R16, 2hr 10min
Reviewed by Jimmy Ellingham.
If director Joe Carnahan came up with this film's title, he is a genius.
Grey is a dull colour associated with Soviet architecture and cloudy days. It also accurately depicts this film.
Everything starts out OK and we're introduced to the life of John Ottway (Liam Neeson) who works for an oil drilling operation in desolate Alaska.
His job among the rabble of rough, hard men is to shoot and kill wolves that threaten the workers.
Neeson plays a strong stoic Irishman and turns in a typically strong performance in what is otherwise a thriller with few thrills.
Without giving too much of the plot away, a plane carrying some of the men out of Alaska goes down in the middle of some snowy mountainside somewhere and a few survivors have to try to fend off the cold and the wolves.
For guys who smacked into the ground at high speed, the seven men we begin with are remarkably and unrealistically unscathed, considering the wreckage looks like the remains of the DC10 in the Mt Erebus disaster.
Ottway even wakes up in some conveniently soft snow, looking as if he's just taken an afternoon nap rather than been in a plane crash.
As is the way with these films, you know that seven will soon become six, which will soon become five and so on. That's what happens, but not very quickly.
Some men get eaten by wolves, and that's quite entertaining.
The Grey is adapted from the short story Ghost Walker, by Ian MacKenzie Jeffers.
Drawing the short story out to a two-hour movie didn't work well.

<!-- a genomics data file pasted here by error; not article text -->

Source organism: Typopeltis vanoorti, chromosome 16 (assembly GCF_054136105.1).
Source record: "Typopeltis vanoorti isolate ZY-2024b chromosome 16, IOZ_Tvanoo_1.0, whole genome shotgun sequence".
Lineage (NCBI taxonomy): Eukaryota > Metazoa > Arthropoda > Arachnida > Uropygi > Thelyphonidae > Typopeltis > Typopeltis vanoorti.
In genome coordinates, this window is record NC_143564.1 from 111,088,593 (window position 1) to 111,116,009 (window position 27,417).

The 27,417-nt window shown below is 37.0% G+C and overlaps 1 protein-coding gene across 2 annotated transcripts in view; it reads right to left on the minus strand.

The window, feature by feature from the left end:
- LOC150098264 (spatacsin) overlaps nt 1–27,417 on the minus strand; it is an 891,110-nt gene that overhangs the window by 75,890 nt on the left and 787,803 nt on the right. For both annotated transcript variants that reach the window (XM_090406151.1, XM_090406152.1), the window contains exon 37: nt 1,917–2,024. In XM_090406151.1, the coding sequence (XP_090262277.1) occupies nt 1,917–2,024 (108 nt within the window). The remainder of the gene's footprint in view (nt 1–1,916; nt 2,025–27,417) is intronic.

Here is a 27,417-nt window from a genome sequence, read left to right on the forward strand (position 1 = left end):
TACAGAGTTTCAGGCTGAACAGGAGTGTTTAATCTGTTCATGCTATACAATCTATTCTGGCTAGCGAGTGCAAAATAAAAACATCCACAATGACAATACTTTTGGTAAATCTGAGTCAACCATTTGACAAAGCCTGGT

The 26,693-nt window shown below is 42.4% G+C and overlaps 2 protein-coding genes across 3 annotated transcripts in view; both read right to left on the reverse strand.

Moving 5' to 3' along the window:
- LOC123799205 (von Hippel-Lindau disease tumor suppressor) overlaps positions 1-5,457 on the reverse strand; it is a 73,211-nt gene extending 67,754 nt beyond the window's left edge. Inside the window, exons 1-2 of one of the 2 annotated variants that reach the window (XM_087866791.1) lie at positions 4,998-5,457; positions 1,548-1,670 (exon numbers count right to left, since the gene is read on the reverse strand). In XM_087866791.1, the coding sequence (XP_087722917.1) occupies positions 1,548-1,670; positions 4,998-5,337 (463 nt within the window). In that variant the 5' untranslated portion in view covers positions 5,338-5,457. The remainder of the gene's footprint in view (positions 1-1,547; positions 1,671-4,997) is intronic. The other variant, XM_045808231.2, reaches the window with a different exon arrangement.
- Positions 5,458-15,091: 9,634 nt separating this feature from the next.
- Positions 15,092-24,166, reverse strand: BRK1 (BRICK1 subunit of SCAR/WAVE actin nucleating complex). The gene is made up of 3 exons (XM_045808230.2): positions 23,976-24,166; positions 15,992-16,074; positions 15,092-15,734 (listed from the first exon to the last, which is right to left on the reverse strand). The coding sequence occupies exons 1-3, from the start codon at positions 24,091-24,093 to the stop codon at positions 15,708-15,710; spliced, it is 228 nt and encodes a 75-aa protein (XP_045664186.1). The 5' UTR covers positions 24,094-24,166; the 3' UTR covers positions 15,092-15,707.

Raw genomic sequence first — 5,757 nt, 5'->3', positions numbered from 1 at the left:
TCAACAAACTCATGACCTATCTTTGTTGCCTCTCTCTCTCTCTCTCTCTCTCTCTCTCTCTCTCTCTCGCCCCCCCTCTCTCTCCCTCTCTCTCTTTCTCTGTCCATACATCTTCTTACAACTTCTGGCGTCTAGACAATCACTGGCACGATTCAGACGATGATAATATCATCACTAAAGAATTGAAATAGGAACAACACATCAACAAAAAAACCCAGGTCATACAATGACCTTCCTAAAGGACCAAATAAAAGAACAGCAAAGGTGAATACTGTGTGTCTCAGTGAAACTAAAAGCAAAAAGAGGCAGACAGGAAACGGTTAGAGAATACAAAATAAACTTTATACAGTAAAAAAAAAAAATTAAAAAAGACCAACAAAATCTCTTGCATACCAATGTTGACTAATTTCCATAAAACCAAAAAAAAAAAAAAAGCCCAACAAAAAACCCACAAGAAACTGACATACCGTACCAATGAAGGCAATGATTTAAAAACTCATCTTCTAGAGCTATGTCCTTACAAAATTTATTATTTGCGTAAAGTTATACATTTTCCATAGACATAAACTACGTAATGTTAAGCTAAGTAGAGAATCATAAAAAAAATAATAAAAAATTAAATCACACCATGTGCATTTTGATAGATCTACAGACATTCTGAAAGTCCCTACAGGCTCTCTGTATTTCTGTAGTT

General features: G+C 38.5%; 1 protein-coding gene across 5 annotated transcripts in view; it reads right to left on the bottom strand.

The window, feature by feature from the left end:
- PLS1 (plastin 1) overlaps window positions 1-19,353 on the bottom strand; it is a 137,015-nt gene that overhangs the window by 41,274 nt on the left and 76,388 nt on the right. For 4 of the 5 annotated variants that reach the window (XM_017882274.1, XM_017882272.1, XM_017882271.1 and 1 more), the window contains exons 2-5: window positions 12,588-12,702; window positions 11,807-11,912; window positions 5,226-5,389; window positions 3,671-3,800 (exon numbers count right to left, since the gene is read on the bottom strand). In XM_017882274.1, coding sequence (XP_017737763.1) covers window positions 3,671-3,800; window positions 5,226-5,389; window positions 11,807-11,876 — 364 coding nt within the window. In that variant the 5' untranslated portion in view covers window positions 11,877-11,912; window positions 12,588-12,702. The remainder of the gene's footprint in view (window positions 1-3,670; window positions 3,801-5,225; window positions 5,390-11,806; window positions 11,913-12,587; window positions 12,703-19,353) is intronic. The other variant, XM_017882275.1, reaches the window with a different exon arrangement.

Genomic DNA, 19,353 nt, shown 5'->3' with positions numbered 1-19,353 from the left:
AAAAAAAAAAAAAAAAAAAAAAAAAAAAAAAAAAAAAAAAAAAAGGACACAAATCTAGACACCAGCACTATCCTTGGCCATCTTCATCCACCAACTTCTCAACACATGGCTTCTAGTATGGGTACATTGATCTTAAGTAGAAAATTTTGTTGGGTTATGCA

The problem is that all the guys wandering around aimlessly in the snow, with a just a few branches for protection from the fangs of hungry wolves, are all too similar.
Standard reducing-numbers films always have a couple of characters that the audience wants to live or die, but it's not the case here.
Aside from Ottway, there's John Diaz. He's a hard man, who's not that likeable, but not unlikeable either.
There's also Pete Hendrick. He's a hard man, who's not that likeable, but not unlikeable. Good luck even noticing his existence before the movie's final few minutes.
And you can't forget Burke. He's a hard man, who's not that likeable, but not unlikeable.
With no-one to root for, the film just feels like a meandering maze that will never end.
As Ottway says to God near the end of the film: "Just do something."
After enduring a bleak couple of hours, the ending is a letdown and made a few audience members at Downtown groan.
- Manawatu Standard